As I looked around the studio at all the families, I thought about something a friend said to me a few months back.  I was talking with him about how jealous I still get of other parents with their typical kids doing typical activities in a seemingly effortless manner.  I wish I didn’t get so jealous, but I do.  I see others posting pictures on Facebook of their kids being successful at soccer, or baseball, or piano, or gymnastics, or whatever.  And I just wish that things weren’t so damned HARD for my kids.  And he said, “But doesn’t that make their successes that much sweeter?”  As I looked around at all the kids testing for new belts, and at their parents who had brought them, I realized that yes, this success WAS sweeter for my guys than it was for any of them.  I’m not saying that those other kids didn’t work hard and deserve their success, and I’m not saying that their parents aren’t proud of them.  But those parents didn’t have to wait 2 and a half YEARS for their kids to earn the first belt.  And when it takes that long, and when you have to overcome all the things my guys have had to overcome, it really does feel pretty freakin’ sweet.

I hope this story will inspire others with autism (or others who parent someone with autism) that children with ASD really can do anything if they work hard and have the right supports.  However, it’s going to be on their own timetable, because that kind of sweetness just can’t be rushed!

Stretching before the test began
Stretching before the test began


Taking our test!
Taking our test!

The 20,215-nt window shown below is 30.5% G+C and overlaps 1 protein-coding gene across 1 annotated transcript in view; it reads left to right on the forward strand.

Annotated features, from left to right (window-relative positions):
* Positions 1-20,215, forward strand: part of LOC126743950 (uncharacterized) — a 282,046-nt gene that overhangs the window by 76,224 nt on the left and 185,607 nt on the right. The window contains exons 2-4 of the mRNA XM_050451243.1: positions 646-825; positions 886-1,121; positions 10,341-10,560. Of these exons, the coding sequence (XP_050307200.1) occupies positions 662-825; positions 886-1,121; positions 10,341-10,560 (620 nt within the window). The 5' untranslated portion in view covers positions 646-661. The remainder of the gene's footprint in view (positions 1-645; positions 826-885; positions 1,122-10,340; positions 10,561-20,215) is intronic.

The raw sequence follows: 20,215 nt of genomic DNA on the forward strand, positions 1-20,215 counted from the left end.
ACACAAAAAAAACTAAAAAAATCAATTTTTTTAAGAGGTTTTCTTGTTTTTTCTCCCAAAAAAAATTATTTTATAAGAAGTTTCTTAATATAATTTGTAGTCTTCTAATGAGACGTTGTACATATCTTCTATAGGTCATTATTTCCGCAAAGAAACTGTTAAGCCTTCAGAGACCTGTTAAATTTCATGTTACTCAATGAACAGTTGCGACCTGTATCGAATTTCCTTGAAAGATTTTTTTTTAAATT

SB getting his score sheet from Master L
SB getting his score sheet from Master L


AB getting his 4th stripe from Master L
AB getting his 4th stripe from Master L



SB mid-punch during the graduation ceremony performance
SB mid-punch during the graduation ceremony performance


SB coming to receive his new Advanced White belt.  He got sent back to his seat to try again because he forgot to say "Yes, Ma'am!" when his name was called.  He wasn't the only one!
SB coming to receive his new Advanced White belt. He got sent back to his seat to try again because he forgot to say “Yes, Ma’am!” when his name was called. Don’t worry – he wasn’t the only one!


Group shot of all the graduates.  I like the slogan on the wall.
Group shot of all the graduates. I like the slogan on the wall.


If you are in the Northern Virginia area and want to check out the Tae Kwon Do studio we go to, here is their link:


2 thoughts on “Hana, Dul, Set, Net, Dasot

  1. Congratulations to you and both boys! They’ve worked so hard and deserve to be proud. (And they are.)

  2. I echo Trey. All of us at the studio are proud of them. And having stood in your shoes, I understand that same joy and pride. Congratulations! And here is to prrseverance!